As an example of this, he puts forth Davram Bashere's reaction to Faile being a Hunter of the Horn. His initial negative response does not come from that Faile is a girl, but that she only is 17 years old. Her gender is irrelevant to the issue.
Jordan's Writing Process
Jordan spoke a bit and answered a few questions about his writing process. He said that he originally thought the series would be three to four books. When he was negotiating a contract with Tom Doherty, he told Tom that he didn't know how long the series would be, but that he did know the ending. Jordan says that writers seldom get contracts under those circumstances, but Tom signed him one because he like Jordan's writing. The contract was for six books.
After Jordan wrote the first book, he increased his estimate to four to five books for the series. After the second, he thought it would be 5-6, then 7 or more, etc. Now he does not give any estimate of the length of the series and is upset that the jacket of Lord of Chaos suggested that the series would end with eight books. (Update: In an open letter sent courtesy of Tor Books, dated 19 May 1996, Jordan said that the series will comprise at least ten books.)
Jordan says that the idea for WoT came to him about ten years before he began writing. "What would it feel like to be tapped on the shoulder and told, 'Hey, you're the savior of the world?'" He began writing The Eye of the World four years before it was published (and I say that it shows).
Jordan has lots of notes for the series. He began by writing approximately ten pages (of notes) of history about each of the countries in his story, more for the places he was going to use first. Right now his notes fill more pages than his manuscripts, he says.
I started writing about eight years ago. The first thought occurred to me, oh, somewhere between 18 and 20 years ago. My books always bubble around in my head a long time before anything gets on paper. Actually, yeah, I guess it is about that.
The first idea that came to me, the first thought, was what is it really like to be the savior of mankind? What's it really like to be tapped on the shoulder and told you are the savior of mankind, and oh by the way, we expect you to go mad and die in order to fulfill prophecy and save everybody. That was the genesis.
I believe—believe!—there will be three more books. I am trying to finish up as soon as possible, but I cannot see how to do it in fewer than three books. That isn't a guarantee, mind! In the beginning, I thought that there would be three or perhaps four books total, but it might go to five, or even six, though I really didn't believe it would take that long. It wasn't a matter of the story growing or expanding, but rather that I miscalculated—brother, did I!—how long it would take to get from the beginning to the end. I've known the last scene of the last book literally from the beginning. That was the first scene that occurred to me. Had I written it out 10 years ago, and then did so again today, the wording might be different, but not what happens. It has just taken me longer to get there than I thought.
I do have another series perking around in the back of my head already. Books generally have a long gestation period with me, so this is not at all too early. There isn't a word on paper, yet, of course. It will be different cultures, different rules, a different cosmology. Nobody likes to redo what he's already done.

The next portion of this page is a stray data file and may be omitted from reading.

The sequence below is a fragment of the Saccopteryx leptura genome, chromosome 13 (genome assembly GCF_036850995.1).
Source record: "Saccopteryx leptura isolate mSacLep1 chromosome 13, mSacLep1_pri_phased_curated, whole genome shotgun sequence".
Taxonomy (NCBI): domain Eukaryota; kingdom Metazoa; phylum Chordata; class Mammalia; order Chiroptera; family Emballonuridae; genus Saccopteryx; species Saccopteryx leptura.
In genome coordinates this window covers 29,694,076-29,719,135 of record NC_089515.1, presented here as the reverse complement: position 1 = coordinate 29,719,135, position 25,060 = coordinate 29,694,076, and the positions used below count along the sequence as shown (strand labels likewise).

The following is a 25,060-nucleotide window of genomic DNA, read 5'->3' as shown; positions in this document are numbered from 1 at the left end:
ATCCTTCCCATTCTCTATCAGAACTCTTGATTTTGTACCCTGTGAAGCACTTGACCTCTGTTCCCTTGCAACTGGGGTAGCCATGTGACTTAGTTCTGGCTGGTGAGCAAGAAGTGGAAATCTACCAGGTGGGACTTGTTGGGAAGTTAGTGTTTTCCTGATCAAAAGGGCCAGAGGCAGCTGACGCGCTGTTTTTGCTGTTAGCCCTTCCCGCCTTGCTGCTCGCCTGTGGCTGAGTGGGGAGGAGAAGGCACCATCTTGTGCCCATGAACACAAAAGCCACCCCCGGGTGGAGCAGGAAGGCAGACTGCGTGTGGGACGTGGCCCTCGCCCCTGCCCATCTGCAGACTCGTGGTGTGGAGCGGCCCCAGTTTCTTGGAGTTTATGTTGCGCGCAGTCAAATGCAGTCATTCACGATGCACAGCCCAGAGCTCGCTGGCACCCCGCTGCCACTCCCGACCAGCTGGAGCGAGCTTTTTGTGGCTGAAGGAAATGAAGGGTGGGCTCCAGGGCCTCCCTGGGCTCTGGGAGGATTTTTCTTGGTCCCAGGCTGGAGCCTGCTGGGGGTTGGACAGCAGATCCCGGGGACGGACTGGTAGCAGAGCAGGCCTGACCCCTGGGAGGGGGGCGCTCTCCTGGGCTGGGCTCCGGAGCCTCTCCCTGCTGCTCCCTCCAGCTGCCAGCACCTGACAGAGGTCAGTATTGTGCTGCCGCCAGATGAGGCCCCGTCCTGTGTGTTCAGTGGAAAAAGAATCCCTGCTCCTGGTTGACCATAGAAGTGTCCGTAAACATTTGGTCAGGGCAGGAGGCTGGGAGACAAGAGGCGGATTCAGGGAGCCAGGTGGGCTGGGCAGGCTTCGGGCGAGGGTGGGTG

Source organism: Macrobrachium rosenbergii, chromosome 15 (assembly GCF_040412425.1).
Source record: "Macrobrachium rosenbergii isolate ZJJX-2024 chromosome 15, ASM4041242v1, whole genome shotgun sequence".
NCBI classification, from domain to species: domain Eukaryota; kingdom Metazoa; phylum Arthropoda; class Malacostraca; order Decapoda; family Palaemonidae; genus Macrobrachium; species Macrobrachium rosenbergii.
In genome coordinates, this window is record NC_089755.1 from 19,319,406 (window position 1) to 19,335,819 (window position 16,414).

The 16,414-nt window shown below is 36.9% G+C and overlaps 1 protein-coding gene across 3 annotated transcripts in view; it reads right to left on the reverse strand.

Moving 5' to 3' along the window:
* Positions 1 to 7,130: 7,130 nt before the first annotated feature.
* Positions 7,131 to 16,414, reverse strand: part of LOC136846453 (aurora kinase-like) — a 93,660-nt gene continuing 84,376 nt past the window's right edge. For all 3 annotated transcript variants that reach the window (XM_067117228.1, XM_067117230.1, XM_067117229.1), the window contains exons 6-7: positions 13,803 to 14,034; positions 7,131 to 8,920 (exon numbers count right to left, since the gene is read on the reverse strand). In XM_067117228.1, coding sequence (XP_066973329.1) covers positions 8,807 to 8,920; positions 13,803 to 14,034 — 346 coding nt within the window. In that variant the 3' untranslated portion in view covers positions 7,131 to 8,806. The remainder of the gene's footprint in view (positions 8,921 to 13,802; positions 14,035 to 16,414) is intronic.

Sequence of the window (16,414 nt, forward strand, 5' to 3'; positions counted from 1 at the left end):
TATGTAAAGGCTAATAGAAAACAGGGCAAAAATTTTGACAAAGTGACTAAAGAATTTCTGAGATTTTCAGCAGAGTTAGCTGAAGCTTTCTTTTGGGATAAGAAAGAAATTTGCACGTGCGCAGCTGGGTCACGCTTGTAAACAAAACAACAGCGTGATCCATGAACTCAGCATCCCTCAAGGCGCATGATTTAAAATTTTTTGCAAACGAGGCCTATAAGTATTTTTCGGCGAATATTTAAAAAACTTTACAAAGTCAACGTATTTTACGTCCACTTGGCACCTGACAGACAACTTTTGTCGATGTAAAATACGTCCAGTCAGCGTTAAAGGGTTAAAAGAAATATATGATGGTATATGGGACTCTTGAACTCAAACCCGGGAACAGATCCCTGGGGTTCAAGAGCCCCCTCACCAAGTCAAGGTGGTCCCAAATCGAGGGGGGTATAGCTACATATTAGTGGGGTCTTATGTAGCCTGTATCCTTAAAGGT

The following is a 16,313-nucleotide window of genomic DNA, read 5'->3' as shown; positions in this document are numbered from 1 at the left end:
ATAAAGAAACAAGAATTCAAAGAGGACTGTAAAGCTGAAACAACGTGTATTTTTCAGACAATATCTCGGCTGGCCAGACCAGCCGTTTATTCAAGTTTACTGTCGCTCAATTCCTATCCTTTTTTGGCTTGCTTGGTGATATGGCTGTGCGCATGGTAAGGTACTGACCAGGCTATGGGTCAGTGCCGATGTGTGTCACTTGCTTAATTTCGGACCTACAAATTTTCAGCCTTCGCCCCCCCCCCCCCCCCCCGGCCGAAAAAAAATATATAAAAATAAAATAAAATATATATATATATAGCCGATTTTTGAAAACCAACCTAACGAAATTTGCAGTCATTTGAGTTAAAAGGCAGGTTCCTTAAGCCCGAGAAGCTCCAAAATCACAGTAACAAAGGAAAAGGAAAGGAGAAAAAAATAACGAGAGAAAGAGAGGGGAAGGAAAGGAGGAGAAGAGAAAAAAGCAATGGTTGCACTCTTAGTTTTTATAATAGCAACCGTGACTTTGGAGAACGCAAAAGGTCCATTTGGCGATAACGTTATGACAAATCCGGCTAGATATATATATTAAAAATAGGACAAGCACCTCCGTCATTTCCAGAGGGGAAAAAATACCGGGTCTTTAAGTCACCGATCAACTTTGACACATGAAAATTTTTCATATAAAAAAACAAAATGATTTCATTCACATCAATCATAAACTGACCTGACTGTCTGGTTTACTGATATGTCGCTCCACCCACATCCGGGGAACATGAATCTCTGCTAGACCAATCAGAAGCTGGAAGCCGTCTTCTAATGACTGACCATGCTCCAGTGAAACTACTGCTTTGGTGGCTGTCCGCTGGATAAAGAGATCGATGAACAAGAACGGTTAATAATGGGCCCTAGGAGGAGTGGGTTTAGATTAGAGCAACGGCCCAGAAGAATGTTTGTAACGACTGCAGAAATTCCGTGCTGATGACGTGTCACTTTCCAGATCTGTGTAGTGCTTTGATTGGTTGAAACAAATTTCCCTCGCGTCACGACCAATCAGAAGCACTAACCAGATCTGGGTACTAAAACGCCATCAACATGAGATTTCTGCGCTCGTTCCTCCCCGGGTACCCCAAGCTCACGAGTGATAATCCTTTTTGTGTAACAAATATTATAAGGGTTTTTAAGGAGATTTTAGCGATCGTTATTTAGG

What if you were tapped on the shoulder and told you had to save the world?
What are the sources of myths? "Reverse-engineered" legends.
The game of "telephone". (He calls it "whisper").
Proud of the little things that slip up on you, like Callandor being "the Sword in the Stone."
Where did the idea of the Wheel of Time come from?
If you mean simply the concept of time as a wheel, that comes from the Hindu religion, though many cultures have or had a cyclical view of the nature of time. If you mean the books, then the idea came from many things. From wondering what it really would be like to be tapped on the shoulder and told, "You were born to save mankind. And, by the way, you’re supposed to die in the end, it seems." I wondered what a world might be like where the feminist movement was never necessary simply because no one is surprised to see a woman as a judge or ruler, a wagon driver or a dock hand. There’s still some surprise at a woman as a soldier—a matter of upper body strength, and weapons that need upper body strength—but by and large, the question of a woman not being able to do a job just doesn’t arise. I wondered what it wold be like if the "wise outsider" arrived in a village and said, "You must follow me on a great quest," and the people there reacted the way people really react when a stranger shows up and offers to sell them beachfront property at incredibly low prices. I wondered about the source of legends, about how events are distorted by distance—either spatial or temporal—about how any real events that might have led to legends would probably be completely unrecognizable to us. This is getting entirely too involved, so let’s just say that the books grew out of forty-odd years of reading everything I could get my hands on in any and every subject that caught my interest.
I had a lot of different ideas perking in the back of my head about the distortion of information. Whether you are distant from an event in time or in space, it doesn't matter. The further you are from the event, the less likely you are to know it actually happened.
At the same time, I was thinking about the source of legends, that some of them must be connected to actual events, actual people, but of course, would be distorted in that way by being passed orally for generations perhaps, before they were written down. Perhaps for hundreds of years.